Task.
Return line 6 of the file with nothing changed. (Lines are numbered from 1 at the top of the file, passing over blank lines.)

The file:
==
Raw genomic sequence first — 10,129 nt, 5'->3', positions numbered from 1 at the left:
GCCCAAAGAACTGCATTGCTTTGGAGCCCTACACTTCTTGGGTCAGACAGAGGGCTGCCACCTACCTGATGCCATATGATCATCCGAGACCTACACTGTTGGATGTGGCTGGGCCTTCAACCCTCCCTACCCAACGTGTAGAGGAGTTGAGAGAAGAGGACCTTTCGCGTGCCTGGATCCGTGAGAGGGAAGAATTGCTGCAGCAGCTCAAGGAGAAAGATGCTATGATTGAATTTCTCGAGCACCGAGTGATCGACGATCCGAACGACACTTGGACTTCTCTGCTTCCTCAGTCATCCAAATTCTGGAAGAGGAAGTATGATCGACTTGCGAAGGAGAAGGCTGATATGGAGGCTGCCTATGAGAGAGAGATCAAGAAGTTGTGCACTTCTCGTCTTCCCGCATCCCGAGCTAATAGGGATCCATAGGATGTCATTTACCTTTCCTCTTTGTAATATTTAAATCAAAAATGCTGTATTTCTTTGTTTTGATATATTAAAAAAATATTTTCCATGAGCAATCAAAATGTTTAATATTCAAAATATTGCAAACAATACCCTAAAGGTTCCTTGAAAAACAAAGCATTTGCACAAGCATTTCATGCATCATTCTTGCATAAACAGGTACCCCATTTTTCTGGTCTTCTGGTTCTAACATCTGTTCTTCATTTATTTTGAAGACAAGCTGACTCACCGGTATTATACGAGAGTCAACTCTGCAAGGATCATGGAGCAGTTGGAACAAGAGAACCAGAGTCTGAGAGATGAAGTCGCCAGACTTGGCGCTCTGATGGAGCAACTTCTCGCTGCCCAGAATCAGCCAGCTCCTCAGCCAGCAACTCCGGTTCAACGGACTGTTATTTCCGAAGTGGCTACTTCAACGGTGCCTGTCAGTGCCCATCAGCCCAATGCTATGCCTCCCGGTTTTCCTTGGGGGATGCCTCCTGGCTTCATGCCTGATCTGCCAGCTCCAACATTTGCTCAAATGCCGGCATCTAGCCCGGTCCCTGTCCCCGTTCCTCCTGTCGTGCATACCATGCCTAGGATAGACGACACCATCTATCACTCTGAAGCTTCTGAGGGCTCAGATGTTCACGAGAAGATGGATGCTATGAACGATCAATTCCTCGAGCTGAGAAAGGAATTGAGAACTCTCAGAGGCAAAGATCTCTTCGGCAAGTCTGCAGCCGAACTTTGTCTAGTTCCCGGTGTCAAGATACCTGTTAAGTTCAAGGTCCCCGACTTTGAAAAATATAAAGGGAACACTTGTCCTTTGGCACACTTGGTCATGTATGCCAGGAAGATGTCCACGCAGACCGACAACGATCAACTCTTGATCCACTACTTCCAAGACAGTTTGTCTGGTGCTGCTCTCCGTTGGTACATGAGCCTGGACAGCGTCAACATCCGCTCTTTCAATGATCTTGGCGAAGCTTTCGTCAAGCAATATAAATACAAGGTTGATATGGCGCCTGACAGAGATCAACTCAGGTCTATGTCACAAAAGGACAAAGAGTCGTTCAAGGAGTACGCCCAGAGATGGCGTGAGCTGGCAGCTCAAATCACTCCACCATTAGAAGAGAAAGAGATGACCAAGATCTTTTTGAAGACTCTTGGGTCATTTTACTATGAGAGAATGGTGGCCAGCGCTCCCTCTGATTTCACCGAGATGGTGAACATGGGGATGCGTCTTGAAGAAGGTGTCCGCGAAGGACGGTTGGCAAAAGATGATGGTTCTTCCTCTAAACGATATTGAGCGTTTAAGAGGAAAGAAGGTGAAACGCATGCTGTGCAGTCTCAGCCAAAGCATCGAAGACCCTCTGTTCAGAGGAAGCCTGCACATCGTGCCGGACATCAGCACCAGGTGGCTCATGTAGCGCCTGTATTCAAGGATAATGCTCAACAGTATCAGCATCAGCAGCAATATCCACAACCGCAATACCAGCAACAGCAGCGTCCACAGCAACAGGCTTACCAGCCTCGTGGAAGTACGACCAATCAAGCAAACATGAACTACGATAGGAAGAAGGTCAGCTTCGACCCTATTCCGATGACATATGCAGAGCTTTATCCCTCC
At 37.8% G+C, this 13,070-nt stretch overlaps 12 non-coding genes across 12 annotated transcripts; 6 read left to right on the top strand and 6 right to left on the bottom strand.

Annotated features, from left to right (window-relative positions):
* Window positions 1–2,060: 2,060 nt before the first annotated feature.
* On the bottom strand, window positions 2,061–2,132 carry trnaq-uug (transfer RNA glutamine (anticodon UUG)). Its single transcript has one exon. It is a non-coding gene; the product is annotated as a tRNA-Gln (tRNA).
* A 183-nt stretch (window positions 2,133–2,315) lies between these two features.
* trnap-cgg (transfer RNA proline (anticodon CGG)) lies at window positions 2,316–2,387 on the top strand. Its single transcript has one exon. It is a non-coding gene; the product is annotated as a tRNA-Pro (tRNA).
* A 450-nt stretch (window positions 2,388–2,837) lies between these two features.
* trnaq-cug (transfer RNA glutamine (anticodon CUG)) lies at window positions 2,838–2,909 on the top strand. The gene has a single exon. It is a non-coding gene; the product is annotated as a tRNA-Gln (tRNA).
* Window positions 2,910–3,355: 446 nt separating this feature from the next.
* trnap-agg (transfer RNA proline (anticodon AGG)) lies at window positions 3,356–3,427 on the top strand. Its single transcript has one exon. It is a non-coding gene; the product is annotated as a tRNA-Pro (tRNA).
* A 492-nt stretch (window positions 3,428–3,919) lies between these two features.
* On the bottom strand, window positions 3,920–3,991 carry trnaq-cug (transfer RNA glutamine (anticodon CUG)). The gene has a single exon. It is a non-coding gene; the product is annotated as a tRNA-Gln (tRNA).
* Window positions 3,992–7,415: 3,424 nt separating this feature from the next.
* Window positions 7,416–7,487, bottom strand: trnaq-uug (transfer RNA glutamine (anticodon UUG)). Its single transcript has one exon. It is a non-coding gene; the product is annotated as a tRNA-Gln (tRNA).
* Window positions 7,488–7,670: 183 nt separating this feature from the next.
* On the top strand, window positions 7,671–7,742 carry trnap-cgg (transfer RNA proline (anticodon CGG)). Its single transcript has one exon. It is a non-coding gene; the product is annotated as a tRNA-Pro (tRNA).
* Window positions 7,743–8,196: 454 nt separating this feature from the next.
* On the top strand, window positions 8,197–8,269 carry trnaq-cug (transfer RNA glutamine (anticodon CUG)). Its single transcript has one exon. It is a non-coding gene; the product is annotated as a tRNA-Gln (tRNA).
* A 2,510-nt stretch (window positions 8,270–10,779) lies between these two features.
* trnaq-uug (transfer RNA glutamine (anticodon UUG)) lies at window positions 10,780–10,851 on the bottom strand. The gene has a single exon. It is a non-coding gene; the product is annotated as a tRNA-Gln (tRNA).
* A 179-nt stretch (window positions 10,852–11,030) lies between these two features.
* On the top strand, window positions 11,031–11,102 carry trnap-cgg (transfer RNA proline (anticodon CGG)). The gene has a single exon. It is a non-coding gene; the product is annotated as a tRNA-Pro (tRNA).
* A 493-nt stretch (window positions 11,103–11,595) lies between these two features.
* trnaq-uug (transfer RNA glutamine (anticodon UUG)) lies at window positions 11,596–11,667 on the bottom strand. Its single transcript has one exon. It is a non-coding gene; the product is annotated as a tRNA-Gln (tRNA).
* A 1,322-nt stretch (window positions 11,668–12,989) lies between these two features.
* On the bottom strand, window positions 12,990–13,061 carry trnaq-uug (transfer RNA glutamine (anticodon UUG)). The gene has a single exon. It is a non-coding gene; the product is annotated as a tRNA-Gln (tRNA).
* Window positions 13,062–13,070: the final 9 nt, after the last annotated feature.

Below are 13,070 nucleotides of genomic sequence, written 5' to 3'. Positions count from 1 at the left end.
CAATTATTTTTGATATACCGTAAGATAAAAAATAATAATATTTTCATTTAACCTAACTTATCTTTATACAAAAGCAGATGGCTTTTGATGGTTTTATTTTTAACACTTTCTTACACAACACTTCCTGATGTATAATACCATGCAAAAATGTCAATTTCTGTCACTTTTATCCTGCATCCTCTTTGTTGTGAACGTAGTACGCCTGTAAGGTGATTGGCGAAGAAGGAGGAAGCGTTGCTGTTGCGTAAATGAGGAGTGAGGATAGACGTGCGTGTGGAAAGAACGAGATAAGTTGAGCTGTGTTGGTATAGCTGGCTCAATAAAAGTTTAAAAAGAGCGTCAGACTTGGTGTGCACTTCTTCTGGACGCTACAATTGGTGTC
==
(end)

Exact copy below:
* On the bottom strand, window positions 2,061–2,132 carry trnaq-uug (transfer RNA glutamine (anticodon UUG)). Its single transcript has one exon. It is a non-coding gene; the product is annotated as a tRNA-Gln (tRNA).